Management protocol of hemorrhagic shock has
developed based on the treatment of trauma patients.
There was a concept of damage control surgery (DCS) as
a surgical approach to the trauma, and this has been
expanded to the early management of trauma patients as
damage control resuscitation (DCR).
Early recognition of the patients with high risk and
prevention of lethal triad of coagulopathy, hypothermia,
and acidosis are main purposes of the DCR.
Restoration of the intravascular fluid volume
Four issues should be considered when treating hemorrhagic
type of fluid to give, how much, how fast, and what the
therapeutic end-points are.
The ideal fluid for resuscitation has not been established.
The three-to-one rule(that is, 3 ml of crystalloid (Ringers
lactate or normal saline) for every 1 ml of blood loss replaced).
has been applied to the classification of hemorrhage to
establish a baseline for guiding therapy , and use of crystalloid
(Ringers lactate or normal saline) is recommended by the
American College of Surgeons .
Although resuscitative end-points are similar
when using Ringers lactate or normal saline,
metabolic hyperchloremic acidosis has been
reported when infusing large volumes of normal
saline (>10 l)
Colloidal solutions, such as albumin and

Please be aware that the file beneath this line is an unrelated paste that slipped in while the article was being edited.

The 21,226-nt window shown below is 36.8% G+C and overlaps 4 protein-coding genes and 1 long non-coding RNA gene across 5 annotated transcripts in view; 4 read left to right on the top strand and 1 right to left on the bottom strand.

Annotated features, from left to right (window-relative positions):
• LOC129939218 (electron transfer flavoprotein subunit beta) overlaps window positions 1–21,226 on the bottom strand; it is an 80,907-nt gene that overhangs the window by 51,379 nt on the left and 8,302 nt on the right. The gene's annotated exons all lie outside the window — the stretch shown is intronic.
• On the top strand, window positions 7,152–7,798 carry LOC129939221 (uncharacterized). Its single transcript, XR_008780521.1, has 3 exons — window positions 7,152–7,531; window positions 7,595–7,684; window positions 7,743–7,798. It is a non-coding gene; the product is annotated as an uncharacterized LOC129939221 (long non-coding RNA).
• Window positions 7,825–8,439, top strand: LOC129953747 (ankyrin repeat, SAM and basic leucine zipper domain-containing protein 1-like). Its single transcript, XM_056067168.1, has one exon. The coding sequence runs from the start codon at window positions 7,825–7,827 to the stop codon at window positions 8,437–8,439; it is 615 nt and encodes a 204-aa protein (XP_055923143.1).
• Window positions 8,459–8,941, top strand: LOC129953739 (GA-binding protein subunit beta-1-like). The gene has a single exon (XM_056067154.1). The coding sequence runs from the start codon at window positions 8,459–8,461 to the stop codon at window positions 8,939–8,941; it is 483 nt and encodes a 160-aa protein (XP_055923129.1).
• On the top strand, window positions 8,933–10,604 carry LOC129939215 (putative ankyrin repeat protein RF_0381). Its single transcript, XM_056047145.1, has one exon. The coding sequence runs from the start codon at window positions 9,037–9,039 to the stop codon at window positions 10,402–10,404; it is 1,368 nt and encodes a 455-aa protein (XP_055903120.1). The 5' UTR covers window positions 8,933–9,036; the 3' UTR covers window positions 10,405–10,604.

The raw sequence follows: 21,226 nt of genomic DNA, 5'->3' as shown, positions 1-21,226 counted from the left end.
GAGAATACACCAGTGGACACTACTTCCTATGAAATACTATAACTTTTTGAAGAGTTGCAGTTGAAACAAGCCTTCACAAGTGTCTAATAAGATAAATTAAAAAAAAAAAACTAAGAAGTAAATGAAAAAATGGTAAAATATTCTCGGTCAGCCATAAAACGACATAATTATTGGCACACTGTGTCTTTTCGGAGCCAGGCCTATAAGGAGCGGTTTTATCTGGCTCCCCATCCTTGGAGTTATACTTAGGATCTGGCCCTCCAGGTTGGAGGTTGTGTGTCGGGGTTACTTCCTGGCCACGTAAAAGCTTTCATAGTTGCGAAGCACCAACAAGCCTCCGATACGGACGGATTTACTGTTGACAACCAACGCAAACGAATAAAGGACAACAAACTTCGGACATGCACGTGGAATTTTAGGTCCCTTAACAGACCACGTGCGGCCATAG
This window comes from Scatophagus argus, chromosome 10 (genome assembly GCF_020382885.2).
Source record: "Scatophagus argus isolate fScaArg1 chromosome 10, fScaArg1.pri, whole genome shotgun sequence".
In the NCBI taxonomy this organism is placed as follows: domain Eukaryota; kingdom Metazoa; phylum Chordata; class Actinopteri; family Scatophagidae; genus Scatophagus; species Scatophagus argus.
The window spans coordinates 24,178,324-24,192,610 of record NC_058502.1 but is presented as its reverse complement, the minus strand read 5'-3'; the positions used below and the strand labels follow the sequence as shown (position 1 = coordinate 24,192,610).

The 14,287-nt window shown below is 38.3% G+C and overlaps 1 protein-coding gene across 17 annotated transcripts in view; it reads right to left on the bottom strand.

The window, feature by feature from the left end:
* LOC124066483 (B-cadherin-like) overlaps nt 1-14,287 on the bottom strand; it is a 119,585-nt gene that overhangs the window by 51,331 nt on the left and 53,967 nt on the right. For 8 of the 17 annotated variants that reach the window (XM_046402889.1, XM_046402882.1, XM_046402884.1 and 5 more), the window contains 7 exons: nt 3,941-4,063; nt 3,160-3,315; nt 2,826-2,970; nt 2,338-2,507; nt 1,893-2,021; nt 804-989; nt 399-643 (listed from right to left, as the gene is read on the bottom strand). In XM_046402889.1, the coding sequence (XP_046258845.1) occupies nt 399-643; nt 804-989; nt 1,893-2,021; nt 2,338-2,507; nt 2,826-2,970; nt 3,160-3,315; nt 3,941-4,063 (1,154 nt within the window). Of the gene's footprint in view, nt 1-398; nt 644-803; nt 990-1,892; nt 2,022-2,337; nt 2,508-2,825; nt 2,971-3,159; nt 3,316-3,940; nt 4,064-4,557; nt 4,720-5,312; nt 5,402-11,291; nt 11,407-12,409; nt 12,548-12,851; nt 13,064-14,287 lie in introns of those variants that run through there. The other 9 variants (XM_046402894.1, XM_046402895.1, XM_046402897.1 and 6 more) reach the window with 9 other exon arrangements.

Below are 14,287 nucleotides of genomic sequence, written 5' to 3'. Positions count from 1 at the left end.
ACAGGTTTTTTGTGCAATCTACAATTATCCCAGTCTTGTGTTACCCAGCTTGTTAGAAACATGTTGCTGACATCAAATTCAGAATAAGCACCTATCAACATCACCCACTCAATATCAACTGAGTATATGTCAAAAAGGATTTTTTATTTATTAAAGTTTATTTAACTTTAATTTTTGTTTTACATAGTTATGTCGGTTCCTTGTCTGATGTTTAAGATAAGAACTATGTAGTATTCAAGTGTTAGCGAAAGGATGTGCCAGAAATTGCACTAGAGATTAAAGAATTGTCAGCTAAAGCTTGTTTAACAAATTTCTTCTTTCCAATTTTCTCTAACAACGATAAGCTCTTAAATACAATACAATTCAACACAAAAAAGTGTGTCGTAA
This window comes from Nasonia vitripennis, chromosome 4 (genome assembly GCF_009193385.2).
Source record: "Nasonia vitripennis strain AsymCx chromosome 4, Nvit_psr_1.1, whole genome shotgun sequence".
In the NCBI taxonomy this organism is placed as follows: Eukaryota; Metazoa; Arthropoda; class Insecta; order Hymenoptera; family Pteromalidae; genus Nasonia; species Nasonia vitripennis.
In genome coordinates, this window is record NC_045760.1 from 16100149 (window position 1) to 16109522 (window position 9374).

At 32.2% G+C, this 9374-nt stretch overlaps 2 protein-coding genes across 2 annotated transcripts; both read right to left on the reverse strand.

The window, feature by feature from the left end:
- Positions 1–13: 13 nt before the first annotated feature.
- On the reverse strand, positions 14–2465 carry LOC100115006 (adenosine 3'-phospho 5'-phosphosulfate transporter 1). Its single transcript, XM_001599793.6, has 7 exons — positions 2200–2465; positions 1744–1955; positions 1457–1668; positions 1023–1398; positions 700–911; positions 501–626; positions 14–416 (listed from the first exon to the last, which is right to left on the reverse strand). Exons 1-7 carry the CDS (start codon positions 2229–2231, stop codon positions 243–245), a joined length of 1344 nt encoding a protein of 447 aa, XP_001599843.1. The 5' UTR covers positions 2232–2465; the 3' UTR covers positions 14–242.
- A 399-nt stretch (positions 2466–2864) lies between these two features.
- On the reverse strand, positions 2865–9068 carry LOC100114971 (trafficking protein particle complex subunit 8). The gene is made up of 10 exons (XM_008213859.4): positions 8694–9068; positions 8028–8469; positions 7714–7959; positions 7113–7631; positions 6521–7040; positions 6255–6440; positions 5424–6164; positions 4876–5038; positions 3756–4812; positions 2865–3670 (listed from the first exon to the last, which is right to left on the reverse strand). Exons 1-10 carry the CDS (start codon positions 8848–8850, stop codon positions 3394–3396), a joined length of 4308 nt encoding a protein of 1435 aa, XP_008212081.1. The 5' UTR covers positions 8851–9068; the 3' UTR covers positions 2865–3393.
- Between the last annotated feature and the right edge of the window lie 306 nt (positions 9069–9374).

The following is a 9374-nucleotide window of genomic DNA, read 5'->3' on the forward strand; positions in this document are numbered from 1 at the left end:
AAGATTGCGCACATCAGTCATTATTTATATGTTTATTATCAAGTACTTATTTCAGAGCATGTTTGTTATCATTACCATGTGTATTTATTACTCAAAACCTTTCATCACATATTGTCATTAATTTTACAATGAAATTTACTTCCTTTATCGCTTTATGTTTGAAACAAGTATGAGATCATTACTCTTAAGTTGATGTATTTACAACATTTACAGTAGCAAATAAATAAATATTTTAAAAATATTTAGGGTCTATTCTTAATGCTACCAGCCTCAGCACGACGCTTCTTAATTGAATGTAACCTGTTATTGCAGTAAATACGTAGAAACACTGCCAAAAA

hetastarch (6% hydroxyethyl starch in 0.9%
NaCl), can be administered to increase
circulatory volume rapidly.
the use of albumin solutions in the initial
resuscitation stages has not proven to be more
effective than crystalloid.
Tranexamic acid is a synthetic lysine analogue and an
antifibrinolytic agent as a competitive inhibitor of
In a prospective cohort study, tranexamic acid reduced
organ failure and mortality in traumatic shock patients .
A prospective randomized study showed that early
administration of tranexamic acid reduced mortality in
trauma patients with shock and the rate of thrombosis was
not increased with the use of tranexamic acid.
The recommended dose is a loading dose of 1 g over
10 min, followed by infusion of 1 g over 8 h, and tranexamic
acid is not recommended more than 3 h after injury.
Hypocalcemia is a common complication of massive
transfusion. Low ionized calcium concentration was
associated with increased mortality and massive
transfusion. Therefore, ionized calcium concentration